New Goodlatte Bill Comes to Fruition

21 October 1999
The recently announced House version of the Internet Gambling Prohibition Act, sponsored by Rep. Bob Goodlatte (R-VA), was filed this morning. With a few exceptions, Goodlatte's bill resembles the Senate version drafted by Arizona Senator Jon Kyl.

Go to: to view IGN' initial report on the new Goodlatte bill.

Following is the press release issued today by Goodlatte's office:

DATE: October 21, 1999


Today Congressman Bob Goodlatte as chief sponsor, along with Congressmen Frank LoBiondo (R-NJ), Frank Wolf (R-VA), Rick Boucher (D-VA), Jim Gibbons (R-NV), and Virgil Goode (D-VA) as original cosponsors, introduced the Internet Gambling Prohibition Act. This legislation has bipartisan support from a coalition of legislators who both oppose and support legalized gambling. The Internet Gambling Prohibition Act will crack down on the growing problem of online gambling, which undermines families and threatens the ability of states to enact and enforce their own laws.

"Having a casino in one's home only encourages gambling addicts and sparks the interest of children. It is time to shine a bright light on gambling in this country and bring a quick end to illegal gambling on the Internet," said Goodlatte.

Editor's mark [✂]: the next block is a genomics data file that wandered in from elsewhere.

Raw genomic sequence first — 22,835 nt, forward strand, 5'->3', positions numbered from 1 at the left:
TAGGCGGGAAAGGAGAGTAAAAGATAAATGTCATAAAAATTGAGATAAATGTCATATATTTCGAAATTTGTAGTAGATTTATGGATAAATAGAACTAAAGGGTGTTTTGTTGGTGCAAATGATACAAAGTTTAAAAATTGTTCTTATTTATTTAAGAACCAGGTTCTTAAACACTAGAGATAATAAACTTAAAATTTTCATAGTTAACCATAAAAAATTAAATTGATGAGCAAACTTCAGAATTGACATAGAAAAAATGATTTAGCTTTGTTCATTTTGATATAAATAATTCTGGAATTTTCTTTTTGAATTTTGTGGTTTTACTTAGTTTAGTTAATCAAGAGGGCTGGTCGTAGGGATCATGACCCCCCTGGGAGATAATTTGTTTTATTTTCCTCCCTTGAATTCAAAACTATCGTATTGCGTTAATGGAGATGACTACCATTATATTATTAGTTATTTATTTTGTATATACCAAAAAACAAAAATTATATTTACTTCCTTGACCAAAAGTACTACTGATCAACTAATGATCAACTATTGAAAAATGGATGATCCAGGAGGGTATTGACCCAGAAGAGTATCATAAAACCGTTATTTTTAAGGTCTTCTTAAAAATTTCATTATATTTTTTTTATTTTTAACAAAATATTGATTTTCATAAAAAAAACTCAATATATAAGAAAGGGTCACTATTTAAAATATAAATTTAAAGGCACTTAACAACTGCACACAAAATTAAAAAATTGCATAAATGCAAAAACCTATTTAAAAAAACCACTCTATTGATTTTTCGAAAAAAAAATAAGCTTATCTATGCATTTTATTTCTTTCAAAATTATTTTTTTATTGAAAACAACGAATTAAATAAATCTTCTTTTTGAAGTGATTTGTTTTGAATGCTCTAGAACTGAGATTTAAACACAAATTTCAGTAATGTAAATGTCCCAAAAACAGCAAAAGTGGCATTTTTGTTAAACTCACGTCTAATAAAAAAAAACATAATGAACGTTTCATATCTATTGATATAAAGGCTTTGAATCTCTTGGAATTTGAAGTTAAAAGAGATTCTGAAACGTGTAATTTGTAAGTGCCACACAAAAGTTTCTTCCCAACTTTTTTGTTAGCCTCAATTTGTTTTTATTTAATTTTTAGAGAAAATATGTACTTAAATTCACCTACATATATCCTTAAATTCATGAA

Gambling is illegal unless regulated by the states. With the development of the Internet, however, this situation has been turned on its head. Gambling on the Internet has become easily accessible and illegal gambling businesses operate freely until law enforcement finds and stops them. The Internet Gambling Prohibition Act gives law enforcement the tools that it needs to crackdown on illegal Internet gambling operations. The legislation also states that:

Anyone convicted of running an Internet gambling business is liable for a substantial fine and up to 4 years in prison.

It does not preempt state laws regarding legalized, closed-loop services such as lotteries and parimutuel wagering, and does not cover online news reporting about gambling, and does not apply to fantasy sports leagues.

"Online gambling must be stopped before it develops any further. This legislation protects the rights of citizens in each state to decide through their state legislatures if they want to allow gambling within their borders and not have that right taken away by offshore fly-by-night operators."

Goodlatte first introduced legislation to prohibit online gambling in the 105th Congress. That bill, H.R. 2380, had 50 cosponsors and was referred to the House Judiciary Committee where further hearings were held.

Click here to view the full text of the Goodlatte bill.